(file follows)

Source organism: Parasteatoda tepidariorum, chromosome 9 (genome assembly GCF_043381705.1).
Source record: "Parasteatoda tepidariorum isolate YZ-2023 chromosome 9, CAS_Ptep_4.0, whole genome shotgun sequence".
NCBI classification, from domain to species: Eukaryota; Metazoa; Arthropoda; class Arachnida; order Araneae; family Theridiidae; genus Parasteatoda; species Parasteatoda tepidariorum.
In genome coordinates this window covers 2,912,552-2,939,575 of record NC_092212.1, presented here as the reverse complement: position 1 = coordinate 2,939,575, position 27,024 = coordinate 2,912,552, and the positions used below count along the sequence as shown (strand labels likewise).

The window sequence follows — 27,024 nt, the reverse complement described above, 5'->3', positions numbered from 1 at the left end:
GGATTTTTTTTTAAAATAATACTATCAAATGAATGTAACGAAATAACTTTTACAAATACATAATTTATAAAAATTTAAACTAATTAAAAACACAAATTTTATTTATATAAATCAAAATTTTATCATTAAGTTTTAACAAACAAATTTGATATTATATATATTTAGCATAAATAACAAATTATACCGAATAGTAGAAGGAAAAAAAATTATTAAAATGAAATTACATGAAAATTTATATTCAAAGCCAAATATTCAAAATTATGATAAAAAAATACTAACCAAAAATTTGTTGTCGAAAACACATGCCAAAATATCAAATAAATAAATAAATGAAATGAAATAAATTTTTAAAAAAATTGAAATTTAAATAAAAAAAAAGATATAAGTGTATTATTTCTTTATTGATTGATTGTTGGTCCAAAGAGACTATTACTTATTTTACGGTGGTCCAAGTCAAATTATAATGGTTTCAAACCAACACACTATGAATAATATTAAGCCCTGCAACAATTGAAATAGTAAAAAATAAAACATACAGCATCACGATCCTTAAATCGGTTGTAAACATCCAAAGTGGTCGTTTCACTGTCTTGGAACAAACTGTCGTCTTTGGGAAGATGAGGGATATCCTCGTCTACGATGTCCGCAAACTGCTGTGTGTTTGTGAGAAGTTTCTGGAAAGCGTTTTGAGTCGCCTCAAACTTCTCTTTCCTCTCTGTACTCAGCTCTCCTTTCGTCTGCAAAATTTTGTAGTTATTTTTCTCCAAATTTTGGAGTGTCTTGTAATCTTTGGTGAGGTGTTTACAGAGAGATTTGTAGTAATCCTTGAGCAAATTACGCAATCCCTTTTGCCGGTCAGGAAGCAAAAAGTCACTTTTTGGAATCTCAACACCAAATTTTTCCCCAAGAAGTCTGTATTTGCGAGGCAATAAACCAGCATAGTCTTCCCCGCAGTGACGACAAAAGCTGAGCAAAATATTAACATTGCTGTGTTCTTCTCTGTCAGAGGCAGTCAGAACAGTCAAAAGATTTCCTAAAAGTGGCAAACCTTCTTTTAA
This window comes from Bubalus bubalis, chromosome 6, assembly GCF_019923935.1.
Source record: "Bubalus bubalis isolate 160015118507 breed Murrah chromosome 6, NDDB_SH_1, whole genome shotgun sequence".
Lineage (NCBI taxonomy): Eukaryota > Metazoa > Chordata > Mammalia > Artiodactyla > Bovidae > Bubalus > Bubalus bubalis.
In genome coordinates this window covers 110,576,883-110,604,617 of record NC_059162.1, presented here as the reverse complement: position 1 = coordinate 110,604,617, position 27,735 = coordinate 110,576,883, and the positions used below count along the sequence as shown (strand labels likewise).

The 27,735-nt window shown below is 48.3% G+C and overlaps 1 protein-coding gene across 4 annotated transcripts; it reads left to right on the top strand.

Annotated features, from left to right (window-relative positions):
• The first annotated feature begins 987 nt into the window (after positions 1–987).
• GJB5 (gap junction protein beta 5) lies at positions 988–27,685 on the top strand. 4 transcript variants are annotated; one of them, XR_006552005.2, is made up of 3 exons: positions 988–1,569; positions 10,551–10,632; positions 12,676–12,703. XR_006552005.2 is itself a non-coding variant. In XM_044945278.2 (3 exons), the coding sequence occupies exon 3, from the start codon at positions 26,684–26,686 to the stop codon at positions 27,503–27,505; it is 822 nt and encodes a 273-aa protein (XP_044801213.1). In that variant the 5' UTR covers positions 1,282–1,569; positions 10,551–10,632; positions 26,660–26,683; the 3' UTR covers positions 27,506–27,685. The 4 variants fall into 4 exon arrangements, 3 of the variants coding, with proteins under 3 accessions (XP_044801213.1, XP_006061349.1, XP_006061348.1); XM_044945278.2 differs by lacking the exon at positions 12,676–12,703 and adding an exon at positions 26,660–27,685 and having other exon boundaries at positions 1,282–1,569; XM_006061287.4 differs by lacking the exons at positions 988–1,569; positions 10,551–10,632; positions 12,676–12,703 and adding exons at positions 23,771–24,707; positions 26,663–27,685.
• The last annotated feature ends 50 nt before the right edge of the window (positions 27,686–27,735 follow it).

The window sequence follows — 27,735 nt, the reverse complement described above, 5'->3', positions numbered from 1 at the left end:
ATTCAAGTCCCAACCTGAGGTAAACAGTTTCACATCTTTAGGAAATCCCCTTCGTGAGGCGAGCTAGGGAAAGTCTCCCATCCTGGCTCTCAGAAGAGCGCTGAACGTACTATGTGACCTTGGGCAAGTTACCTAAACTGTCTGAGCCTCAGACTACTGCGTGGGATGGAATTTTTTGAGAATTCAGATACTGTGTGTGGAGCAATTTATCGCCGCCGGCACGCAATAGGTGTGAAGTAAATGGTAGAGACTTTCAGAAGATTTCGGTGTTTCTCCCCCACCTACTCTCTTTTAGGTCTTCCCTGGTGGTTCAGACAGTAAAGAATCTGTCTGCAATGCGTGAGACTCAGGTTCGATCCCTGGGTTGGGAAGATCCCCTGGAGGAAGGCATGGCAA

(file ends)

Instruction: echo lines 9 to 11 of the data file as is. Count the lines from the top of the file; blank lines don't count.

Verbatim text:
Lineage (NCBI taxonomy): Eukaryota > Metazoa > Chordata > Mammalia > Artiodactyla > Bovidae > Bubalus > Bubalus bubalis.
In genome coordinates this window covers 110,576,883-110,604,617 of record NC_059162.1, presented here as the reverse complement: position 1 = coordinate 110,604,617, position 27,735 = coordinate 110,576,883, and the positions used below count along the sequence as shown (strand labels likewise).

The 27,735-nt window shown below is 48.3% G+C and overlaps 1 protein-coding gene across 4 annotated transcripts; it reads left to right on the top strand.